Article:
The opinion of the court was delivered by: Hall, Circuit Judge:
Statek Corp. v Development Specialists, Inc. (In re Coudert Bros. LLP)
Before: NEWMAN, CALABRESI, HALL, Circuit Judges.
Appellant Statek Corporation ("Statek") appeals from an order of the United States District Court for the Southern District of New York (Hellerstein, J.), affirming the order of the United States Bankruptcy Court for the Southern District of New York (Drain, J.) disallowing its claim against the bankruptcy estate of Coudert Brothers LLP ("Coudert") and affirming the denial of Statek's motion to reconsider the bankruptcy court's order. The bankruptcy court should have applied the choice of law rules of the State of Connecticut, where Statek's pre- bankruptcy action against Coudert had been commenced, and not the choice of law rules of New York State, where the bankruptcy court is located.
Appellant Statek Corporation appeals from an order of the United States District Court for the Southern District of New York (Hellerstein, J.), affirming the order of the United States Bankruptcy Court for the Southern District of New York (Drain, J.) disallowing its claim against the estate of Coudert in In re Coudert Brothers LLP, Case No. 06-12226 (Bankr. S.D.N.Y.) and affirming the denial of Statek's motion to reconsider the bankruptcy court's order.
The bankruptcy court should not have applied the choice of law rules of New York, the state in which it sits, but instead the choice of law rules of Connecticut, where Statek filed its pre-bankruptcy action seeking damages that later constituted its claim against the bankruptcy estate. Although the case was not technically transferred under 28 U.S.C. § 1404(a), the practical effect of filing a proof of claim in the bankruptcy court was to transfer the case from Connecticut federal court to New York federal court. Extending the well-established rule of Van Dusen v. Barrack, 376 U.S. 612 (1964), and Ferens v. John Deere Co., 494 U.S. 516 (1990), we hold that in a case such as this one, where: (1) the claim before the bankruptcy court is wholly derived from another legal claim already pending in a parallel, out-of-state, non-bankruptcy proceeding; and (2) the pending original, or "source," claim was filed in a court prior to the commencement of the bankruptcy case, bankruptcy courts should apply the choice of law rules of the state where the underlying prepetition claim was filed.
We therefore VACATE the district court's order and REMAND the case to the district court with instructions to remand the case to the bankruptcy court and, in so doing, instructing the bankruptcy court to apply the choice of law rules of Connecticut to decide Statek's motion for reconsideration.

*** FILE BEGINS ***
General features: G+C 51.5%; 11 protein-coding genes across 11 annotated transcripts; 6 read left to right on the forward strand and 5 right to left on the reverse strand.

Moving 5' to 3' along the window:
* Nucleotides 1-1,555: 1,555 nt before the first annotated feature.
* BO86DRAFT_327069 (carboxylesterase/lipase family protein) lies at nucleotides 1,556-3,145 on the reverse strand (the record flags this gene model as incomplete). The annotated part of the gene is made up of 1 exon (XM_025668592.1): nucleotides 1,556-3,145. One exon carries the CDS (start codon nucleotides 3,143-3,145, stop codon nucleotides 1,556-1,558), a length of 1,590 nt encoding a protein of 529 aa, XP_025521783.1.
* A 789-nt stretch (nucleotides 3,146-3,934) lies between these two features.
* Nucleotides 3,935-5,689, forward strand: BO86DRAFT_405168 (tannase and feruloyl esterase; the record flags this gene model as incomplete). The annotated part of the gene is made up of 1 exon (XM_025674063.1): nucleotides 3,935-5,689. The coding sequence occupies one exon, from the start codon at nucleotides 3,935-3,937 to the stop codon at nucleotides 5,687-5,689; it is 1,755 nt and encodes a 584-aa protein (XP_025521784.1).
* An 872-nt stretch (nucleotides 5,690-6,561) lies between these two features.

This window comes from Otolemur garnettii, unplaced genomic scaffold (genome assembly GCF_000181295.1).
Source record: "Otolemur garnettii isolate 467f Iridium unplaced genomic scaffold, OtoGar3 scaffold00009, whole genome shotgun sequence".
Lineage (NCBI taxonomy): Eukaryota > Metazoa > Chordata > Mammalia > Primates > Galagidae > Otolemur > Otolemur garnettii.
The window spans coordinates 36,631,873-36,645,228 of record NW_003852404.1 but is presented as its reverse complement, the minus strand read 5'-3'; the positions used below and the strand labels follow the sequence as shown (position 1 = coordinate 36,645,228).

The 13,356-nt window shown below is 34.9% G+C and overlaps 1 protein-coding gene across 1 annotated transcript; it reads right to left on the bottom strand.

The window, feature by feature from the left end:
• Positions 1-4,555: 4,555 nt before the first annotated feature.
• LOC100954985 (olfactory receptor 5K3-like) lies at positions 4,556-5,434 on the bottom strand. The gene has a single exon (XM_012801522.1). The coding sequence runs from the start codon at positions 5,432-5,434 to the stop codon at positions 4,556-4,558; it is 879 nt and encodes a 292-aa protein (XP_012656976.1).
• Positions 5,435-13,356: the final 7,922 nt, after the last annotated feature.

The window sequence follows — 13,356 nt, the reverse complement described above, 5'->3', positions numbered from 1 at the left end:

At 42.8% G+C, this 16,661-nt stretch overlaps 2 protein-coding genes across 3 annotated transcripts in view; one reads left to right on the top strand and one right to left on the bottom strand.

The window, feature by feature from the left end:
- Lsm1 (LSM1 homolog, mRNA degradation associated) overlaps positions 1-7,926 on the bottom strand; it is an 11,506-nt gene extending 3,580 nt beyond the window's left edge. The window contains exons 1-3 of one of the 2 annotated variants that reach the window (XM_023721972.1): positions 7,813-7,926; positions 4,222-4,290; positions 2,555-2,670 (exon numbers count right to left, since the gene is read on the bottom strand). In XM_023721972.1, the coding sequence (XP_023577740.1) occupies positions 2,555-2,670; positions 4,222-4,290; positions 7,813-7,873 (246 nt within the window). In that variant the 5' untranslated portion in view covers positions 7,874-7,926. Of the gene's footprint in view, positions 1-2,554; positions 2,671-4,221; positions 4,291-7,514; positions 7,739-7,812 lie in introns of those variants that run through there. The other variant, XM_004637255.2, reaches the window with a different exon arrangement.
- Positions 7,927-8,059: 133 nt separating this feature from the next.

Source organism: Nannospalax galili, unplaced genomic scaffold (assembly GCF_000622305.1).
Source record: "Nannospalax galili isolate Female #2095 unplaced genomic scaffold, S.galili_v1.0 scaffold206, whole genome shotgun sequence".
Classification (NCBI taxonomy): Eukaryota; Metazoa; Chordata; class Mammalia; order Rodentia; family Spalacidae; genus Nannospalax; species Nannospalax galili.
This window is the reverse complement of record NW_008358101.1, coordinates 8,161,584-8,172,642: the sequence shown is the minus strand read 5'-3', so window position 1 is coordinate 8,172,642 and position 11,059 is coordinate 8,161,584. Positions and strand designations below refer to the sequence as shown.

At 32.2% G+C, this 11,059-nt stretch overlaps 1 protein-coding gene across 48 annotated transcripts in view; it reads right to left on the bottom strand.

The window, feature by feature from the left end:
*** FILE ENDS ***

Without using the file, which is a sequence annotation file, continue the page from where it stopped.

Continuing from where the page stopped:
Coudert, the debtor in this case, was for over a century one of the world's leading international law firms. The claimant is one of Coudert's former clients, Statek Corporation.*fn1 Statek's claim is based on an asserted tort, legal malpractice, committed by Coudert against Statek during the course of their attorney-client relationship. Statek's allegations are roughly as follows.
From 1984 until 1996, Statek was controlled by Hans Frederick Johnston. Johnston, who had obtained control of the company by fraud, devoted most of his tenure with Statek to looting the corporate treasury and traveling lavishly at the company's expense. In furtherance of his schemes, Johnston caused Statek to retain Coudert in 1990. Although Coudert's fees were paid by Statek, the firm counseled Johnston personally, helping him to hide and launder various assets stolen from Statek. Among other things, lawyers in Coudert's London office created secret shell corporations, established offshore asset protection trusts, procured safe deposit boxes in the name of those trusts, assisted with West Indian real estate purchases, and coordinated the removal from the United States of a multi-million dollar art and stamp collection. Eventually, Johnston's crimes were discovered. He was removed from power and was sued by Statek for fraud and waste. While the fraud and waste lawsuit was ongoing, Statek strove to locate company funds that Johnston and his associate Sandra Spillane misappropriated. The search only intensified after Statek obtained a judgment against Johnston and Spillane for over $30 million. Progress was slow because Johnston had spread his ill-gotten gains widely, moving money into and out of shell corporations, offshore trusts, art and collectibles, and a variety of other laundering devices. Many of the assets were believed to be in the hands of third parties.